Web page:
Self Employed Workers Win in ECJ Holiday Pay Case
The court decided that Mr King – a commission-based salesman who did not receive holiday pay for 13 years and took numerous unpaid holidays during this period – was due compensation for his time off.
This is likely to mean that anyone with worker status will be able to carry leave over to subsequent years if they are unable to take it for reasons beyond their control. More significantly, it will almost certainly lead to large and potentially uncapped compensation for businesses whose workforces may be able to argue that they should be recognised as workers, including many in the gig economy.
In 2008, Sash Window Workshop offered King an employee contract, but he opted to remain self-employed and continued to do so until he was dismissed in October 2012 – on his 65th birthday.He brought a case regarding his dismissal in December 2012.
HR newsAs a worker, King argued that he was entitled to receive payment for previously taken unpaid leave, and claimed for all holiday he had accrued since the beginning of his employment with the business in 1999. He also said he had not been able to take this leave because the business did not provide pay during leave.
Although King was successful at the employment tribunal, his former employer overturned the decision through an appeal to the Employment Appeal Tribunal. King then appealed to the Court of Appeal, which ruled in his favour.
Current regulations state that statutory holiday entitlement under the Working Time Directive expires at the end of each leave year, and is lost if not taken. The only exception to this is if, at the end of a leave year, a worker who is off sick has been unable to take planned annual leave because of sickness absence. The Sash Windows ruling means other workers could be given the right to accumulate unexercised rights to paid annual leave when their employer does not put them in a position in which they were able to exercise it, if the Court of Appeal follows the ECJ.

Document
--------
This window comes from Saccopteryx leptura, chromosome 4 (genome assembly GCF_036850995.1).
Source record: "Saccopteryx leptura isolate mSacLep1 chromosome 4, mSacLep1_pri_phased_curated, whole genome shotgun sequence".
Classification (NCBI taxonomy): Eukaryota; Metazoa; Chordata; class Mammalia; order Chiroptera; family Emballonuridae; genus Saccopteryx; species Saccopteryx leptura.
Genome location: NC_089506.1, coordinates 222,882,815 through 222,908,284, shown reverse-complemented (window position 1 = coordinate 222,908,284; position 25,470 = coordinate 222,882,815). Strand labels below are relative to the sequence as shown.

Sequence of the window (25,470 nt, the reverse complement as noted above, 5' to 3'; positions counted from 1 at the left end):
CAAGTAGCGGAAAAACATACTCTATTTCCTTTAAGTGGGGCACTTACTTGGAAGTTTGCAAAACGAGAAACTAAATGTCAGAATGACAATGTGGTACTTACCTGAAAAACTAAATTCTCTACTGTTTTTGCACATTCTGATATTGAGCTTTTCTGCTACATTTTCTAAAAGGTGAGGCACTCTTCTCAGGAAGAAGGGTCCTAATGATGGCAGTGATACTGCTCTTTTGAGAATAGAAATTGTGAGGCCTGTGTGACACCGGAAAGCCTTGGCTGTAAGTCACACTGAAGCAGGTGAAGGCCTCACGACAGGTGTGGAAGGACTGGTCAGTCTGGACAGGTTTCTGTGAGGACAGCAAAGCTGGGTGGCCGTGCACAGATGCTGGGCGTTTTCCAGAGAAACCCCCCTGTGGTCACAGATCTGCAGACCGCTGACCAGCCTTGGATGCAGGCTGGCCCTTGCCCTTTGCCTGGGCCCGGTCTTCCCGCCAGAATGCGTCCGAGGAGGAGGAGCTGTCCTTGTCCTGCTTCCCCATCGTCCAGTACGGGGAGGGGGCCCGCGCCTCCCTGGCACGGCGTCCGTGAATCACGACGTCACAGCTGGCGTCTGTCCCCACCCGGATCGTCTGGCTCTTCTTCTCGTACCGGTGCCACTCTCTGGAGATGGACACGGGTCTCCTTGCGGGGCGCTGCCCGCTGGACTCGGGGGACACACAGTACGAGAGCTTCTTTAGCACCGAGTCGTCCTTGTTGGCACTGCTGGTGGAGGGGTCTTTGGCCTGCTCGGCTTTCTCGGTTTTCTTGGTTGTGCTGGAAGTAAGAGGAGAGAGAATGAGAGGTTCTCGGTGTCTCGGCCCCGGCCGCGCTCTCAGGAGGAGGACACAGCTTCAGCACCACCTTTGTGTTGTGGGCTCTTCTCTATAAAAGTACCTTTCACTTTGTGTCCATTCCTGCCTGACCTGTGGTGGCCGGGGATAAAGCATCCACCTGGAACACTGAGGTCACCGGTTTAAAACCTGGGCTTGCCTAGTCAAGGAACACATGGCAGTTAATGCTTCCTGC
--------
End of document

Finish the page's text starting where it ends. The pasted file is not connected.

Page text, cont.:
“Those who are seen as self-employed by businesses, who are in fact workers, could be given the right to claim a lump sum of holiday pay from the businesses they work for. This could allow workers who haven’t been allowed to take paid holiday to file claims against the business.”
This is another step in the current saga of worker status and follows on from Uber, Deliveroo and Pimlico Plumbers claims. The ruling emphasises how important it is for employers to resolve their staffs’ status as soon as possible to minimise any risk of being on the receiving end of a similar claim.
This decision will be of “great significance” to workers wrongly categorised by their employers as self-employed. “In the longer term, the decision should reduce the financial incentive for employers to deny that their staff are entitled to holiday pay – since, if the employer gets this wrong, it must compensate the worker accordingly,” he said.
This means companies that deliberately categorise staff as self-employed to deny them basic employment rights should no longer gain such a significant competitive advantage.
The European court has made clear its forthright position by stating: ‘An employer that does not allow a worker to exercise his right to annual leave must bear the consequences.
Gig-economy employers in particular will be affected hugely by the decision.